Steven Sater's No One's Sonata Among Titles Announced for O'Neill Center Playwrights Conference

News   Steven Sater's No One's Sonata Among Titles Announced for O'Neill Center Playwrights Conference
 
No One's Sonata by Tony winner Steven Sater (Spring Awakening), and Slow Food by The House of Yes author Wendy MacLeod are among eight new plays that will be developed this summer at the annual National Playwrights Conference at the Eugene O'Neill Theater Center in Waterford, CT.

Shows are performed on the various stages, indoor and outdoor, on the campus of the Eugene O'Neill Theater Center, a former farm once owned by the O'Neill family. Precise dates for the performances are yet to be announced.

Here is a complete list of the titles and authors, with play descriptions provided by the O'Neill Center:

Leftovers by Josh Wilder. In inner-city Philadelphia, an abnormally huge dandelion has grown through the sidewalk in front of the house of Jalil and Kwamaine, two brothers who are waiting for the arrival of their father. Leftovers tells the story of the brothers as they figure out their journey to discovering the reality of their dreams. A poignant, poetic, gritty play full of family, magic and Cliff Huxtable.

Good Ol' Boys by Joe Waechter. Three Southern businessmen rent a hunting cabin for a weekend of shooting some guns, drinking some beer, and hopefully finding the mysterious giant deer that lurks in the forest. When one of the men brings his son along, things take a turn for the worst. Secrets bubble up to the surface, and with all that testosterone, all that camouflage, and all those bags full of guns, someone’s bound to get hurt.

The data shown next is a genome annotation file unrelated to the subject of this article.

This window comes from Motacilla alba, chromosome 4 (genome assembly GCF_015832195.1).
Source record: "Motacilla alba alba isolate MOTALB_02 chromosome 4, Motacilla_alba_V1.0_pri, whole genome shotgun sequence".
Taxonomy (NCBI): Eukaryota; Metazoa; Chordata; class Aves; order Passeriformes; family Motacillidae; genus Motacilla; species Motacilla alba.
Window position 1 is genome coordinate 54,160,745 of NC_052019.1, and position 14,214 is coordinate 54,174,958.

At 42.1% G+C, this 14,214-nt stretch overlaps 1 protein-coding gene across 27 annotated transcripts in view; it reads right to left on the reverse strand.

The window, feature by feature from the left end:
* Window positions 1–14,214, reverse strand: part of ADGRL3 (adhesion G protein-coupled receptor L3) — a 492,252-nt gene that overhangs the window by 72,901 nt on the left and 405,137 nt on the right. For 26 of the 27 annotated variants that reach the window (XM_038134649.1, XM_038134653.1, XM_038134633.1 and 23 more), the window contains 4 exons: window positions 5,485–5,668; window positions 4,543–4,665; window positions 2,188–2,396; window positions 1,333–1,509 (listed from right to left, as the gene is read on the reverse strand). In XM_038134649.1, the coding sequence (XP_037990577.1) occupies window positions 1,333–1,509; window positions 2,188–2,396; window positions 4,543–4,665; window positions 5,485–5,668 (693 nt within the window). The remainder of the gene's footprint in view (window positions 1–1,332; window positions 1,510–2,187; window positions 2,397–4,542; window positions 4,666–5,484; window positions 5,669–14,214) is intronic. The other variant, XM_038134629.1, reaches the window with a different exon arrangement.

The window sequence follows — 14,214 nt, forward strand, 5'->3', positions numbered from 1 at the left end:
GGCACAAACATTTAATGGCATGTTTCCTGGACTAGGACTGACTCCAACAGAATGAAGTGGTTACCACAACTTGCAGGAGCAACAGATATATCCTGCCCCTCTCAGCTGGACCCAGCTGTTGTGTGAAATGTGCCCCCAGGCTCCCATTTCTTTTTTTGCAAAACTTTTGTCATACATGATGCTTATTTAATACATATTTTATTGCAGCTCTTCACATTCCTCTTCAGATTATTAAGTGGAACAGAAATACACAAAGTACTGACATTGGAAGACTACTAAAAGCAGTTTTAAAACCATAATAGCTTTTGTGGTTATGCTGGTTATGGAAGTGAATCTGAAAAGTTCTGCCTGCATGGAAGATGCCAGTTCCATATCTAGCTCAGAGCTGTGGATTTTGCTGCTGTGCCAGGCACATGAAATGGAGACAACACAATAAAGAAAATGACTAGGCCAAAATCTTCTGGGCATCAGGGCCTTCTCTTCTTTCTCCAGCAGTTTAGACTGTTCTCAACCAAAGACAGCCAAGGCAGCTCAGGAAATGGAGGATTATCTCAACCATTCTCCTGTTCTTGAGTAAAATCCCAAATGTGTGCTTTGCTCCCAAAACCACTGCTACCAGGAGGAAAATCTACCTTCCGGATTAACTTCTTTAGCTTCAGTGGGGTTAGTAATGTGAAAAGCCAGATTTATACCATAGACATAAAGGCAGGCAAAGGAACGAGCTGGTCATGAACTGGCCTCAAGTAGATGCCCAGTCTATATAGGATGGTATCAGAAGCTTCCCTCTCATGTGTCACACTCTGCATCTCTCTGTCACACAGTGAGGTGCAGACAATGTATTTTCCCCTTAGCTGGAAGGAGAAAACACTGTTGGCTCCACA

No One's Sonata by Steven Sater. Can we mediate our family pain with language? Can music help relieve us of our past? On a mound of broken glass, grown children gather -- to celebrate the 45th anniversary of their Viennese immigrant parents, and to try and bridge the distance that they feel from their father’s death. Halftime With Don by Ken Weitzman. Retired NFL player Don Devers has had over forty surgeries, experiences violent outbursts, and relies on a blizzard of yellow Post-It notes lining barcalounger in order to offset his ravaged memory. When a long-time fan appears at his doorstep, Don seeks to salvage his life with a single act of heroic self-sacrifice.

End of Shift by Jenny Connell Davis. Five teenagers gather in the back of a diner on the coast of Maine. Jesse wants Amanda, Amanda wants to party, Ben wants to know who screwed his girlfriend, and Heidi wants to know why that's Ben's business. And Max? Max wants to paint a rock. A funny/sad story about the moment when you realize everything has changed.

Slow Food by Wendy MacLeod. A vacationing couple celebrates their anniversary at a Greek restaurant in Palm Springs - but will the marriage survive the service? As a needy waiter insinuates his way into their meal - and their lives - the couple examine their past and their future together. A tender, uproarious comedy that delves deeply into what we hunger for.

Nomad Motel by Carla Ching. Alix lives in a tiny motel room with her mother and two brothers. Mason lives in a grand empty house all by himself while his father runs jobs for the Triad in Hong Kong. As they develop an unlikely friendship, both struggle to finish high school and get into college to wrest themselves out of their weird family lives. Will they make it out or fall through the cracks?

Cardboard Piano by Hansol Jung. Northern Uganda on the eve of the millennium: The daughter of American missionaries and a local teenage girl steal into a darkened church to seal their love in a secret, makeshift wedding ceremony. But when the surrounding war zone encroaches on their fragile union, they cannot escape its reach. Confronting the religious and cultural roots of intolerance, Cardboard Piano explores violence and its aftermath, as well as the human capacity for hatred, forgiveness and love.

 

Tickets and more information are available by calling (860) 443-1238 or visiting theoneill.org.

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